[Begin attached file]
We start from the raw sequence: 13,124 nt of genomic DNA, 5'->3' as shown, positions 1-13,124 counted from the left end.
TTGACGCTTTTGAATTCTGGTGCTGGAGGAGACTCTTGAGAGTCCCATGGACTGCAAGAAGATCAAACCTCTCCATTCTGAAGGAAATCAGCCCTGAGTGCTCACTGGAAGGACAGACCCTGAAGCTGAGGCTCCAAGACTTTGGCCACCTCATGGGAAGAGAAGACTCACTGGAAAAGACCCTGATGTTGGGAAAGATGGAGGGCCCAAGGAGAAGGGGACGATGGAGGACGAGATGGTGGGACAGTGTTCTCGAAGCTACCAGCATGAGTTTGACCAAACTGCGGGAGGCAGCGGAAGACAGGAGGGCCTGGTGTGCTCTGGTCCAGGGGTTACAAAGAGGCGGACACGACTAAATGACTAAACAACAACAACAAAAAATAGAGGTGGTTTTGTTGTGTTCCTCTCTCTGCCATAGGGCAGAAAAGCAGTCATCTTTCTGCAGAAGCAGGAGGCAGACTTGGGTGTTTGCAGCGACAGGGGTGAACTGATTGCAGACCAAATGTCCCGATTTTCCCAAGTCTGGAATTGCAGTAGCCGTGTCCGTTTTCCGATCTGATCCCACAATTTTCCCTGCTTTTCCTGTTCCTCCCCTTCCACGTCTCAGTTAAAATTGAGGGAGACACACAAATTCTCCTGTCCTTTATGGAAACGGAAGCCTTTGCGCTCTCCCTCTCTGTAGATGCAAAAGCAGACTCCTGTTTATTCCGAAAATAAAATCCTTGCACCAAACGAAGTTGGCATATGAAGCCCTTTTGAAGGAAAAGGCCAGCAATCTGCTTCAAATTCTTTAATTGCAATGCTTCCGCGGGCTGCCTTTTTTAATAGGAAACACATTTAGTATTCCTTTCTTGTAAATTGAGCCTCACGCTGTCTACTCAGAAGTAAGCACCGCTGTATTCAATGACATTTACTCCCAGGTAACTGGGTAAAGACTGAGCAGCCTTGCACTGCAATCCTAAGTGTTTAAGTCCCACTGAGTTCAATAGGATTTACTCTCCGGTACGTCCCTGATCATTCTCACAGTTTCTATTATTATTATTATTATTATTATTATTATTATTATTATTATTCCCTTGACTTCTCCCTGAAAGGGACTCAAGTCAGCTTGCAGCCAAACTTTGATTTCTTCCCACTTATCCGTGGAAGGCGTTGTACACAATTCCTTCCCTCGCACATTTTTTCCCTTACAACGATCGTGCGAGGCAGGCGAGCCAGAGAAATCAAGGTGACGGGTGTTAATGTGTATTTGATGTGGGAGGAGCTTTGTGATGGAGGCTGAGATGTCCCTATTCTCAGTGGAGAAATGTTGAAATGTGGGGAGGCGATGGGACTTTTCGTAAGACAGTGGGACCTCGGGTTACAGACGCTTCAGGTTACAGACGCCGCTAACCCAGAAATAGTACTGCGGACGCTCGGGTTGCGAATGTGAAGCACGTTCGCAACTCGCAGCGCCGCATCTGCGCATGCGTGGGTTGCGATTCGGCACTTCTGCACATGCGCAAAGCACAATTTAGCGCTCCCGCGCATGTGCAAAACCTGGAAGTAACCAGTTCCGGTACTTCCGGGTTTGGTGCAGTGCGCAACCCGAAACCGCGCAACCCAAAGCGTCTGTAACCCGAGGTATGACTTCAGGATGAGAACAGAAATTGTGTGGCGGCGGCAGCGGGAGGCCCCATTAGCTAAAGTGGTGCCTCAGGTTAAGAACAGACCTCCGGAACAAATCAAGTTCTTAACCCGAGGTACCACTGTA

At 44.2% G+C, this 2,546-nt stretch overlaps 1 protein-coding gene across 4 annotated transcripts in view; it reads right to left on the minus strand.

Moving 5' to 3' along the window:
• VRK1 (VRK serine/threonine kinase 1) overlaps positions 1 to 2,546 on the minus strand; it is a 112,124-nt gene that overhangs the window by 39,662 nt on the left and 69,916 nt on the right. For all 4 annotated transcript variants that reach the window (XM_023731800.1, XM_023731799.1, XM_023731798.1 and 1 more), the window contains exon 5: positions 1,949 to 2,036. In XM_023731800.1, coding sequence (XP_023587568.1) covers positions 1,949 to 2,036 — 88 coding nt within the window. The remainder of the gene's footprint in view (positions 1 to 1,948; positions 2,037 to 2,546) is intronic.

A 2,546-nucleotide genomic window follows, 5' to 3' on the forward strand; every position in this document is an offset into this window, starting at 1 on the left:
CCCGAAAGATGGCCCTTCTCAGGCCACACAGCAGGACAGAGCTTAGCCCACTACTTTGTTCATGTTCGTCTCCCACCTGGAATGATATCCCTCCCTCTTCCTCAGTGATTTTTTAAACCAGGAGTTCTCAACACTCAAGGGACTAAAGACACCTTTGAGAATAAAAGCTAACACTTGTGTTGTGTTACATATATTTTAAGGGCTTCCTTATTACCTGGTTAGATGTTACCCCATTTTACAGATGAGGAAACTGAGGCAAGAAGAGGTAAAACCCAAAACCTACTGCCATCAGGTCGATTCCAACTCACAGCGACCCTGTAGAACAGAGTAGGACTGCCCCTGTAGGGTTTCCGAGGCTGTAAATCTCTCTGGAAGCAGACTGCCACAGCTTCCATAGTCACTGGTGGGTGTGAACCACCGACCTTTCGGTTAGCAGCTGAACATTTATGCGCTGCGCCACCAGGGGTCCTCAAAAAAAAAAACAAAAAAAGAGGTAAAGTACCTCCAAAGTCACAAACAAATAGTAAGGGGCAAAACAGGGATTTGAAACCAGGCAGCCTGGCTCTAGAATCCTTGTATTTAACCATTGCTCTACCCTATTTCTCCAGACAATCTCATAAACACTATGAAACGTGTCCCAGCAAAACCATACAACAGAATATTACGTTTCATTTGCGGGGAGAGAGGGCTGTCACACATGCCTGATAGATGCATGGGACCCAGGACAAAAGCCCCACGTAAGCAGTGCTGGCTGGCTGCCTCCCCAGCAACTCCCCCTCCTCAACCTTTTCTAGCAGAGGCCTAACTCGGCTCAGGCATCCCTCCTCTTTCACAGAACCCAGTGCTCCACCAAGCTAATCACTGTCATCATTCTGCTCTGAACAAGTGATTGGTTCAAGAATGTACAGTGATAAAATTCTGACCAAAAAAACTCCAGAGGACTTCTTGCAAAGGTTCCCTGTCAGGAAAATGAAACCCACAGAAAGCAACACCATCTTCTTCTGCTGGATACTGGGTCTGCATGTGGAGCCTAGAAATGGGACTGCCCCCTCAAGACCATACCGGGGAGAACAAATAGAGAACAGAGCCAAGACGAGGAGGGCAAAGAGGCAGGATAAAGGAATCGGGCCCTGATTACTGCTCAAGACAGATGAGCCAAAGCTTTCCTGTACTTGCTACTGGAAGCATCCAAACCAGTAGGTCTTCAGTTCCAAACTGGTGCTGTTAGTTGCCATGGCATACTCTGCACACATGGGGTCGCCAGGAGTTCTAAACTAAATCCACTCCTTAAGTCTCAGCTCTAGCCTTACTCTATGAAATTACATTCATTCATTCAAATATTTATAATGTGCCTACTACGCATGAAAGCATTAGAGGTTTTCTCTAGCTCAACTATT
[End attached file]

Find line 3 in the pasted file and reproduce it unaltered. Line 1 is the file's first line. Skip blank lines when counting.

At 44.2% G+C, this 2,546-nt stretch overlaps 1 protein-coding gene across 4 annotated transcripts in view; it reads right to left on the minus strand.